Megan Reilly started the music-filled night at North Star Bar last Wednesday rather simply as the Memphis resident and her backing band showcased a series of songs from her latest release The Well. The set was a combination of singer/songwriter style material with up-tempo, twang-infused guitars and a complimentary rhythm section. The highlight of the set was “Old Man and the Bird” a duet performed with John Wesley Harding in which Reilly and Harding’s vocals captivated the audience.
Opening their set with the neo-retro-sounding “Lonely Lonely Night,” Juston Stens & The Get Real Gang took no time to fall into the accustomed groove. Demonstrating their knack for combining chunky guitar licks with naturally smooth vocal harmonies, Stens and company played at a relentless pace without breaking a sweat. As the song began casually amid a simple riff, a swaying bass line and crisp vocal harmonies added texture to the already multi-faceted song. A guitar solo appeared to sneak into the equation, and the group seemed to gel - clicking on all cylinders.
“When Fire Burns Out” demonstrated the polarity of the group’s sound. On one hand, dual guitar leads with a classical feel and unabashed percussion set the stage for a serious tone as did lyrics such as “Like a ghost without a soul.” However, while in the depths of its intensity, the groove took over and somehow lyrics that earlier seemed dark and heavy took on a new air which was light and energetic. Juston Stens & The Get Real Gang do share similarities to his previous venture as the drummer for Dr. Dog. Yet those similarities are basic ones: high-energy levels, a group of musicians who work together to form a powerful cohesive unit, and the ability to tap into elements of rock ‘n’ roll and reinvigorate them. Once this band gets up to speed, the ride that follows is a real joy.
Canadian indie rockers Zeus closed out the gig maintaining the bar, which had been set by Stens and the gang. The band brought a hard edge to pop-rock and as the musicians frequently switched hats throughout their performance impressively splitting duties on various instruments from guitar, to bass, to keyboards. Their set included earlier material like “I Know” and a rollicking cover of Genesis’ “That’s All” to songs off this spring’s release Bursting Visions such as “Stop the Train” and “Love in a Game.” Their musical aptitude and attention to detail made this evening a night of musical glory. (Photo by Mike LaVancher) - Michael Colavita
For those who decide whether to come or go based on the first forty seconds of an album, Restorations’ LP2 is practically tailor-made for snap judgments. After a chiming, anthemic guitar opening, the band already known for fist-raising jams lets all hell break loose with “D,” their most unrestrained opener yet. The drum kit-mauling, earth-shaking bass lines and ascendant guitar riffs can only be described as complete sensory overload, and make it clear that the following eleven songs are going to be fueled by pure viscera. If your preferences run towards structure over huge sound, this release may leave you cold; LP2’s predominant means of exploring the band’s wealth of ideas are stadium-sized instrumentation and endless waves of atmospherics, as well as a dose of ennui.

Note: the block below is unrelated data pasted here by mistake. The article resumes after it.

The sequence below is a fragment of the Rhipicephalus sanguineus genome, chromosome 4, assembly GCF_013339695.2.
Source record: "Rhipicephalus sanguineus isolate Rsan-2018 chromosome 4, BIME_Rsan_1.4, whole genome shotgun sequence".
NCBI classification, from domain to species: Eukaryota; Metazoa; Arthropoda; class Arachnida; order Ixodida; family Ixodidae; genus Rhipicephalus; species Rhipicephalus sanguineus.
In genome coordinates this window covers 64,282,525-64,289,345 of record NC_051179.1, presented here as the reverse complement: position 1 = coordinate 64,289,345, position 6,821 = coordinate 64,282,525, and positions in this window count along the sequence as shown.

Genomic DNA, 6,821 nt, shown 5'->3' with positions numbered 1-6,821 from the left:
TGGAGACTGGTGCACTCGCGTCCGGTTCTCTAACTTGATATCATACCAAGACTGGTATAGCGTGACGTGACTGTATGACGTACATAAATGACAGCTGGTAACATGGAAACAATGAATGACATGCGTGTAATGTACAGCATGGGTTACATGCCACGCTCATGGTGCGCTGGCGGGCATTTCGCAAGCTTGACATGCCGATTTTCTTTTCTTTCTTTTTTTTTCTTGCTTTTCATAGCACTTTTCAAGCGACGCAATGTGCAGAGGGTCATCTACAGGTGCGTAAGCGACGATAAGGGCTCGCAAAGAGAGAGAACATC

This is a murkier, more inward-looking Restorations than we’re used to. Everything that was there before, musically, is blown sky-high this time around. They’ve managed to pack ideas into every iota of the song list, aided by Jon Low’s miles-deep production; the density of the music itself is offset by an album-long meditation on place, belonging, and the ramifications of leaving the familiar behind, which makes the outsized sound that much more of an interesting direction. Juxtaposing the existential discomfort with more sophisticated, complex forays into Restorations’ sonic wheelhouse.
The spiraling guitars, one of the album’s specially prominent features, are everywhere, serving various purposes in each song. “Kind of Comfort”’s jittery glam rock aspirations accompany lyrics of searching and wanderlust. Even the more downbeat cuts (“In Perpetuity Through The Universe,” “New Old”) are propelled beyond their subject matter by the songs’ barely-concealed restless energy. At its more pensive moments, like the folk-inflected “Civil Inattention,” there is a restless undercurrent of texture and volatility that never quite lets up.
Album closer “Adventure Tortoise” is all monster buildup laced with extraterrestrial effects, kicking off into a sort of requiem for the band’s neighborhood. “I’d really like to stay to help this place,” growls Jon Loudon through his teeth, but the allure of letting it all go is too strong to resist. The longing for a place “where nobody knows your name” isn’t quite all-consuming enough to inspire real action, but it is definitely the new paradigm Loudon means.
It takes guts to pull off a release that feels ten minutes long but contains more emotional and musical texture than most records. Restorations cover a whole lot of ground on LP2, and for the most part, pull off their ambitions. A bit too sanguine for shoegaze, and maybe too heady for punk, Restorations’ second full-length album brings an intriguing palette of aspirations to their open road-ready sound, prepared to try anything and everything. - Alyssa Greenberg